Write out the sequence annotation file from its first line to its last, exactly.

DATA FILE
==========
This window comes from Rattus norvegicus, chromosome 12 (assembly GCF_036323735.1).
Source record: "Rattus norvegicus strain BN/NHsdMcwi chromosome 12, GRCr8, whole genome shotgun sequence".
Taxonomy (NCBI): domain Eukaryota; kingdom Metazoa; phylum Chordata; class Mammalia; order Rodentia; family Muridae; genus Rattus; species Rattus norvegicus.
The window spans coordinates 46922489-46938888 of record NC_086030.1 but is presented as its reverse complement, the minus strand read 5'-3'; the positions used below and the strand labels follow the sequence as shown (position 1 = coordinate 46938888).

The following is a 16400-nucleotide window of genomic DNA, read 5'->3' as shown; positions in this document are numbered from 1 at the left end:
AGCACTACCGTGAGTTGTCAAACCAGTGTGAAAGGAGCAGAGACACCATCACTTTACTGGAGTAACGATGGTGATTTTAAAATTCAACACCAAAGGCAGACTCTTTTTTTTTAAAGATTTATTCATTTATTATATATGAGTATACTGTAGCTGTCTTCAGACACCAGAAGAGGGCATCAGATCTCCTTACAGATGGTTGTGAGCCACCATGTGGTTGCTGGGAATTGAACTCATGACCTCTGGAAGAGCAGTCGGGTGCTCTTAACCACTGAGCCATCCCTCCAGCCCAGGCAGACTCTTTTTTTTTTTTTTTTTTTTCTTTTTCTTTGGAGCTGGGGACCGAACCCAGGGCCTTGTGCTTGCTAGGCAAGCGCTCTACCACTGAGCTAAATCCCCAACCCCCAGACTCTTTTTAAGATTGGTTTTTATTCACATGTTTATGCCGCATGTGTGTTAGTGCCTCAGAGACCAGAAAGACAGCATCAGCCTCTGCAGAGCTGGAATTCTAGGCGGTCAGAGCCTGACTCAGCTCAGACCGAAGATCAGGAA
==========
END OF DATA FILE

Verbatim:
This window comes from Rattus norvegicus, chromosome 12 (assembly GCF_036323735.1).
Source record: "Rattus norvegicus strain BN/NHsdMcwi chromosome 12, GRCr8, whole genome shotgun sequence".
Taxonomy (NCBI): domain Eukaryota; kingdom Metazoa; phylum Chordata; class Mammalia; order Rodentia; family Muridae; genus Rattus; species Rattus norvegicus.
The window spans coordinates 46922489-46938888 of record NC_086030.1 but is presented as its reverse complement, the minus strand read 5'-3'; the positions used below and the strand labels follow the sequence as shown (position 1 = coordinate 46938888).

The following is a 16400-nucleotide window of genomic DNA, read 5'->3' as shown; positions in this document are numbered from 1 at the left end:
AGCACTACCGTGAGTTGTCAAACCAGTGTGAAAGGAGCAGAGACACCATCACTTTACTGGAGTAACGATGGTGATTTTAAAATTCAACACCAAAGGCAGACTCTTTTTTTTTAAAGATTTATTCATTTATTATATATGAGTATACTGTAGCTGTCTTCAGACACCAGAAGAGGGCATCAGATCTCCTTACAGATGGTTGTGAGCCACCATGTGGTTGCTGGGAATTGAACTCATGACCTCTGGAAGAGCAGTCGGGTGCTCTTAACCACTGAGCCATCCCTCCAGCCCAGGCAGACTCTTTTTTTTTTTTTTTTTTTTCTTTTTCTTTGGAGCTGGGGACCGAACCCAGGGCCTTGTGCTTGCTAGGCAAGCGCTCTACCACTGAGCTAAATCCCCAACCCCCAGACTCTTTTTAAGATTGGTTTTTATTCACATGTTTATGCCGCATGTGTGTTAGTGCCTCAGAGACCAGAAAGACAGCATCAGCCTCTGCAGAGCTGGAATTCTAGGCGGTCAGAGCCTGACTCAGCTCAGACCGAAGATCAGGAA